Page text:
Impeachments (and certainly coups) generally send economies into a tailspin. Yet, this hasn’t happened in Brazil. As the impeachment gained steam this year, the Brazilian real (the national currency) actually appreciated, as did the stock market.

Since the beginning of the year, the real is up by 10 percent and the stock market by 23 percent. And even when the real was tanking in late 2015, foreign direct investment surged, a sign of confidence by outside investors in the underlying fundamentals of the economy despite the political turmoil.

It may also signal confidence that Temer will institute market-friendly reforms. It’s important to note that in Brazil presidents have much stronger agenda-setting powers than in the U.S.

Temer is not popular in Brazil, but he is known as a “dealmaker,” one who is capable of managing a coalition in a multiparty Congress.

This all sounds promising, but before looking forward it is important to understand the past.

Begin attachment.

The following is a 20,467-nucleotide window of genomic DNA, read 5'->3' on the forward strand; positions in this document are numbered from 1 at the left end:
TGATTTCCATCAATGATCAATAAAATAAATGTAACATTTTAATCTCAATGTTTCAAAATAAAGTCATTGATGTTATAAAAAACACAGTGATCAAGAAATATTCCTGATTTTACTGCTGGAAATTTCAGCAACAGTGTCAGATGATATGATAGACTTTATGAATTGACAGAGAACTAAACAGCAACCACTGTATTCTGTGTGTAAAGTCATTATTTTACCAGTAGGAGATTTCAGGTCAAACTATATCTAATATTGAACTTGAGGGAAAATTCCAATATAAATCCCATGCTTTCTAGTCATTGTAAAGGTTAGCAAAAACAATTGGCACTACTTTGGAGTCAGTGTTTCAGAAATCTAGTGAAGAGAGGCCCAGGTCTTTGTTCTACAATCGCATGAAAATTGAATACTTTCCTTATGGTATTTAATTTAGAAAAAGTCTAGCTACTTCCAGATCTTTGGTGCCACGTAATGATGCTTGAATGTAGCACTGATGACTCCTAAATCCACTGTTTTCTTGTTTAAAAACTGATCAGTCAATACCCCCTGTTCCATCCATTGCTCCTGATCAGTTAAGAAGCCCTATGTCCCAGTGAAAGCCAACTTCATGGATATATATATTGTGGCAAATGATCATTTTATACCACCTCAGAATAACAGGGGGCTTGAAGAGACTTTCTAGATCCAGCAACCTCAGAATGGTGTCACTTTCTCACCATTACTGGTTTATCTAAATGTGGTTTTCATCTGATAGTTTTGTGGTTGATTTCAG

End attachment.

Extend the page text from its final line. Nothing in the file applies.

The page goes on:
From military rule to fiscally sound social inclusion

From 1964 until 1985, Brazil was ruled by a military regime.

The military imposed order in its early years and embarked on an ambitious top-down development plan that turned Brazil into a “miracle economy” in the 1970s. However, growth began to sputter by the end of the decade, and inflation soared.

As growth weakened and the opposition became more vocal, the military’s oppressive reaction failed to suppress a growing populism, forcing it to pave the way for a return to democracy.

This helped usher in a new belief: social inclusion, which meant everything for everyone. The constitution of 1988 is one of the most detailed in the world, especially in terms of human rights. The decision-making process codified these beliefs around social inclusion as every interest group got to hang its ornament on the “Christmas tree” constitution.

Unfortunately, this didn’t work so well for the economy. From 1986 through 1993, governments spent generously on wasteful pork barrel projects, financed by printing money, leading to hyperinflation in the thousands of percent. Social inclusion was great in principle but bad in practice.